I picked up this book because it had been on my radar for a while and I was in the mood for contemporary romance and I found myself in a bookstore. I did not expect it to affect me as much as it did.
Before Sloane, Emily didn’t go to parties, she barely talked to guys, and she didn’t do anything crazy. Enter Sloane, social tornado and the best kind of best friend—someone who yanks you out of your shell.
But right before what should have been an epic summer, Sloane just…disappears. There’s just a random to-do list with thirteen bizarre tasks that Emily would never try. But what if they can lead her to Sloane?
Apple picking at night? Okay, easy enough.
Dance until dawn? Sure. Why not?
Kiss a stranger? Wait…what?
Getting through Sloane’s list will mean a lot of firsts, and with a whole summer ahead of her—and with the unexpected help of the handsome Frank Porter—who knows what she’ll find.
Go Skinny Dipping? Um…
This book was great. I love the premise, especially because the “you” that is missing isn’t a guy. I liked that so much of the book was driven by friendship–even the romance. The strong friendship theme helped to keep Since You’ve Been Gone from falling flat as a cliche contemporary romance–which it could have been, if the only plot line running was the romantic one.
Emily was the perfect protagonist for the story. She was a naturally introverted person who had been pulled out of her shell by the extremely extroverted Sloane. When Sloane disappeared, she reverted back to her awkward, unsocial self. I could easily relate to Emily, and I found the things that Sloane’s list pushed her to do sort of inspired me. I appreciated that though Sloane’s list pushed Emily out of her comfort zone, Emily’s character never fundamentally changed. If she had suddenly become an extrovert, it would have made the book feel fake. Instead, it felt real, as Emily pushed herself to take chances and live a little without losing her personality.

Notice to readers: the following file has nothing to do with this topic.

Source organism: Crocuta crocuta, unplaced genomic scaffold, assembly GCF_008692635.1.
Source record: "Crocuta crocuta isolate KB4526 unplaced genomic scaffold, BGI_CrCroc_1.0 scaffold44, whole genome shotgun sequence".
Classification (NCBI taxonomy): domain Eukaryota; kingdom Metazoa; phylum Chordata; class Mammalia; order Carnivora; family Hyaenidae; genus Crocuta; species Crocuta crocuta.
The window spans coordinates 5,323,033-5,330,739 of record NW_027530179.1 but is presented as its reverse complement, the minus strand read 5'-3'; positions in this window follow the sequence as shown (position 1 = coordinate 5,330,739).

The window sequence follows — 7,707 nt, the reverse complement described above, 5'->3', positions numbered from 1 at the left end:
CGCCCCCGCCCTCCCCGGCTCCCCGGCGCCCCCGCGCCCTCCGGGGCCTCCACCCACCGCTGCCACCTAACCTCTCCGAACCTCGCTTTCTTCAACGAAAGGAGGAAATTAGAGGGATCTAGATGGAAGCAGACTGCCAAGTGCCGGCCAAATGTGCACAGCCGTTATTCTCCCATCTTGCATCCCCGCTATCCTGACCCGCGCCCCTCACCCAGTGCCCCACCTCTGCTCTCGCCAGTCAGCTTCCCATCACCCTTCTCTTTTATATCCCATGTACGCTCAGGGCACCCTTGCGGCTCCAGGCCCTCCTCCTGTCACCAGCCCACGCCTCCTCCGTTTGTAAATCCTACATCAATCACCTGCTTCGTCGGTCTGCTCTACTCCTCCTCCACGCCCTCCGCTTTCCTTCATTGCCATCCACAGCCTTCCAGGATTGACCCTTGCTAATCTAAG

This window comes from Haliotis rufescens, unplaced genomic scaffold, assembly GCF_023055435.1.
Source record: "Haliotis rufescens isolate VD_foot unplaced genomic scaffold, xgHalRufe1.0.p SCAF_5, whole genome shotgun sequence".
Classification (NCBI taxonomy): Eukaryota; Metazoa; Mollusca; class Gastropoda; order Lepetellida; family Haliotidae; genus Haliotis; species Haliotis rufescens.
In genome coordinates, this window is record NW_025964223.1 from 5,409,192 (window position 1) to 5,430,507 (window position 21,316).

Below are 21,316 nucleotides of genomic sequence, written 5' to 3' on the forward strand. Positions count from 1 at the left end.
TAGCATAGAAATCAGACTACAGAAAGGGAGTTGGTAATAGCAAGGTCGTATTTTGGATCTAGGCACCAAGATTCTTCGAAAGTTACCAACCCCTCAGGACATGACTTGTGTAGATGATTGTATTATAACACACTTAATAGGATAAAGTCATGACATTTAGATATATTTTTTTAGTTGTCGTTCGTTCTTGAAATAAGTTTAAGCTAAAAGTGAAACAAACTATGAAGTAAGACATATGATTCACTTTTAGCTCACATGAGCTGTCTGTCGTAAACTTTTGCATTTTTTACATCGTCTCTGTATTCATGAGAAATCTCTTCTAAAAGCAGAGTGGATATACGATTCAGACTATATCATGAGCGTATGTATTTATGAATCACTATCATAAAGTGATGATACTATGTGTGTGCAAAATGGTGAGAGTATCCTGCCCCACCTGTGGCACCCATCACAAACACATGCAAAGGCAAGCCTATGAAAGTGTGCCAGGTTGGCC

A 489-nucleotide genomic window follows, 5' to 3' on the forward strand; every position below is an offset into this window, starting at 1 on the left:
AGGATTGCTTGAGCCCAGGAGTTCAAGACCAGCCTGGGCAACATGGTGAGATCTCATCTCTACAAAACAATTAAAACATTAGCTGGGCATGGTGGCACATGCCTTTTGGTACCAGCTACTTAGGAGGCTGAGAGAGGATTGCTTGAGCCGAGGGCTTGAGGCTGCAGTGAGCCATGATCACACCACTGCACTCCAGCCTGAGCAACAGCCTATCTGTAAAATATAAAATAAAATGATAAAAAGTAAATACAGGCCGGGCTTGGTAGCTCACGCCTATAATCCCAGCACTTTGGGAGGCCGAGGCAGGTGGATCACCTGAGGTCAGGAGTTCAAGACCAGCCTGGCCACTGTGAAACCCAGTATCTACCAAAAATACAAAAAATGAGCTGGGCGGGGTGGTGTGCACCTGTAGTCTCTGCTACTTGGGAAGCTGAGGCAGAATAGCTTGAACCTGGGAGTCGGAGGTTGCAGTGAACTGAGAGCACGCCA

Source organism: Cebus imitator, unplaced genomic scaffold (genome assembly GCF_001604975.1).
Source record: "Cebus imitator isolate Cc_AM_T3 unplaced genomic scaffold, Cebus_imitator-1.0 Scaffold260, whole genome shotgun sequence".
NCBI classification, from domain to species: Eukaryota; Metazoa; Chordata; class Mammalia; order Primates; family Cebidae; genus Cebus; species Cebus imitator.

I liked the way the list played out. Each chapter was titled with whatever item on the list would be completed in those pages, but often the title did not match the item Emily was planning to cross off. The fact that plans went wrong and randomly helpful events that occurred instead added to the sense that this book could actually happen. I also liked the things Sloane chose for the list; they were random and embarrassing enough to push Emily out of her comfort zone, but there were also ones that were personally tailored for them and that tied into the friendship. The inside joke nature of these dares made me appreciate Sloane and Emily’s friendship more.
The book starts with Sloane already gone, so the only glimpses the reader gets into their relationship is through flashbacks. The long flashback scenes the author included were as full of life and energy as the others, but they did not clearly tie in to the scene that was happening around the flashbacks. I would have appreciated it more if the flashbacks clearly echoed or tied in to what was happening in the “actual” story. That could have made what was a fairly well written book into something really special.
Ahh, but the romance. I loved it. It did not dominate the plot, but it pushed it along. Emily and Frank genuinely started out as friends, and I liked that Frank had a girl friend when the book began. It sounds horrible, but it let Emily and Frank develop a friendship that felt real and solid before the signs started showing that they were developing feelings for each other. They were not the perfect OTP-type couple, but they felt honest and good for each other. Frank actually had a personality, and the relationship developed with just the right amount of drama. All in all, very well done.
I would recommend this book to anyone in the mood for a contemporary romance that pushes beyond the cliche boundaries. The plot is well-paced and entertaining. I loved the focus on friendship. And in the world of inspiring books, I think this one actually pushed me to try to do things that are outside my own comfort zone.